• H2


When the violation is resolved, we can create a new exception with the exception factory. Inside JaRB we provide a default type based exception factory that creates the exception based on violation type. In addition, we scan the base package for any annotated custom exceptions or exception factories.

By enabling exception translation, a proxy is added to our repository beans, just as Spring performs its exception translations. Whenever a runtime exception occurs during method invocation, we will automatically attempt to translate the exception into a constraint violation exception. Exceptions that cannot be recognized are left unchanged.

Getting started

Include the following maven dependency to your project:
<dependency>
<groupId>org.jarbframework</groupId>
<artifactId>jarb-constraints</artifactId>
<version>1.4.0</version>
</dependency>

Include the jarb namespace in your application context:
http://www.jarbframework.org/schema/constraints/jarb-constraints.xsd

Now you can enable the translation, as previous stated:
<translate-exceptions data-source="dataSource" base-package="com.myproject"/>

Thats it!

Conclusion

JaRB's exception translator greatly simplifies the recovery of database constraint violations. The generated exceptions provide all constraint information by API and we can even map constraints to custom exceptions. Enabling exception translation only requires one line of configuration, making it very easy to integrate in your project.

More information and sources are available on jarbframework.org

If you want to try JaRB first, just clone our repository and check the sample application.
git clone git://github.com/42BV/jarb.git
mvn clean install
cd jarb-sample
mvn jetty:run

4 comments:

  1. Hi,

    Will it work with JPA.

    ReplyDelete
  2. @seenukarthi Yes, it works with JPA. My sample project also uses the full Spring, Hibernate, JPA stack. See: https://github.com/42BV/jarb/tree/master/jarb-sample

    ReplyDelete
  3. Spring offers something like this since the beginning (SQLExceptionTranslator) and nowadays even the dreaded java.sql.SqlException comes along with some meaningful sub-classes.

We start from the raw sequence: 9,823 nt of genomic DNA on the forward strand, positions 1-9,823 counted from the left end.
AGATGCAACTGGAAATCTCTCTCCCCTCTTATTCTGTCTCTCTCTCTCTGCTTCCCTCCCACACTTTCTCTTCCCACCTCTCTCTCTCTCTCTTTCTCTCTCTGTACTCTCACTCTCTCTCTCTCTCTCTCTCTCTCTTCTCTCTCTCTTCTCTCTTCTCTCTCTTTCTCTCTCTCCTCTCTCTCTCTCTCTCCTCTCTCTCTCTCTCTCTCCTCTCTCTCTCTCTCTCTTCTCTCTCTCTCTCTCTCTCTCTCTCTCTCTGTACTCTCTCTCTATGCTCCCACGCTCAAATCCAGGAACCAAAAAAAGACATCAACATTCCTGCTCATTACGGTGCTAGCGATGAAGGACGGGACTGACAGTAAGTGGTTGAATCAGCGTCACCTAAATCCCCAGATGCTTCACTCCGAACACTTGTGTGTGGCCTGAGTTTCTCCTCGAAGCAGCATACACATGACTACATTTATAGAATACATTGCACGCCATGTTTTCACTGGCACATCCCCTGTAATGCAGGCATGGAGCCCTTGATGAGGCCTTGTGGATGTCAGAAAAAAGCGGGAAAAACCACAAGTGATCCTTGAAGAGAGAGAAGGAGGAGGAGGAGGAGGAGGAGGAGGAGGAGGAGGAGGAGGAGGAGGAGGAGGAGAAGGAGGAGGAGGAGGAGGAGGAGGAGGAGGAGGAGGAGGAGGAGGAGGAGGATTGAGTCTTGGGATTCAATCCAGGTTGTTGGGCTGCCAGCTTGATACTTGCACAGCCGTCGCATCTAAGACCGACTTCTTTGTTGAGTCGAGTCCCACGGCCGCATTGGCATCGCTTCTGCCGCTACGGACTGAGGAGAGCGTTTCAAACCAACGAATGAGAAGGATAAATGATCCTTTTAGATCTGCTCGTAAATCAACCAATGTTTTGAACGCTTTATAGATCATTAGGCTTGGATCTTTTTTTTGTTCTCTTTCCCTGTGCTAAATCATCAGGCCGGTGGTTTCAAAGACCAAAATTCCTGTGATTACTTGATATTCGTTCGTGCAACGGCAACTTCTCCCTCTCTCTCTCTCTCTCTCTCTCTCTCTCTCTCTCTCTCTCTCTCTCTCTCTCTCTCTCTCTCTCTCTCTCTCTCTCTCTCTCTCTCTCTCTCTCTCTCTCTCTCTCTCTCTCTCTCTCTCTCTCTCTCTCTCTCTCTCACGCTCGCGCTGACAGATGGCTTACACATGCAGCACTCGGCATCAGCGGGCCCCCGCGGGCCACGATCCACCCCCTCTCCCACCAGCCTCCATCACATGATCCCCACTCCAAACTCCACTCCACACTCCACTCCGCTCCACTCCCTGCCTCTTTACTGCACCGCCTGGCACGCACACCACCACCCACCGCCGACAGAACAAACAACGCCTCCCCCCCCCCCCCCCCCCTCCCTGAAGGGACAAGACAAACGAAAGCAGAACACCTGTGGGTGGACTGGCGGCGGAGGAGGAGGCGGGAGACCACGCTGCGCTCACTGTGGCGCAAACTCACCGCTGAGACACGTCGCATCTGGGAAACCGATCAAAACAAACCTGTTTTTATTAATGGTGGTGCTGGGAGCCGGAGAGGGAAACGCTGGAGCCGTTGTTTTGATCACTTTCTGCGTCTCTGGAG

Then again, I like to use database constraint to the fullest extent, i.e. trying to express all model invariants as database constraints. Databases are usually better at handling concurrency than homegrown code, too.
    As a logical extension, an SQLException shouldn't be mapped to a generic exception but to an application-specific one, say CityInAddressMissingException. That's were a pluggable translator comes in handy.

    Is the JaRB mapping pluggable?

    There are two difficulties associated with recovering from constraint violations you didn't mention:
    1. When you need to act on a violation (i.e. sending a JMS message), you can't rollback the transaction, so you have to roll back the transaction manually, so cleaning up everything you've done so far in the transaction is your job, not the database's one. Explicitly design your code for this.
    2. Some constraints are deferred, so the exception will be thrown only after the commit of the transaction. Usually, that happens after the business layer call - being the natural UoW - has returned. A dynamic proxy or aspect can deal with this. Now, if the application exceptions are checked, that leads to the somewhat weird situation, that the business layer declares to throw exceptions, which are never thrown by the business code itself, but by the proxy surrounding it.

    ReplyDelete
  4. @Frisian I totally agree that constraint violations should throw application specific exceptions, rather than a generic exception. Specific exceptions are obvious, making the code understandable and they also closely relate to the domain you are programming for.

    JaRB mappings are fully pluggable. We link application specific exceptions to database constraints by annotation, allowing multiple type of matching strategies:
    - Exact
    - Exact ignore case
    - Contains
    - Starts with
    - Ends with
    - Regex

    During startup we scan for annotated exceptions and automatically register them in our mapping.

    I'm also aware of the SQLExceptionTranslator, but the translated DataAccessException still only provide a message and cause. JaRB generic exceptions provide full constraint information by API.

    ReplyDelete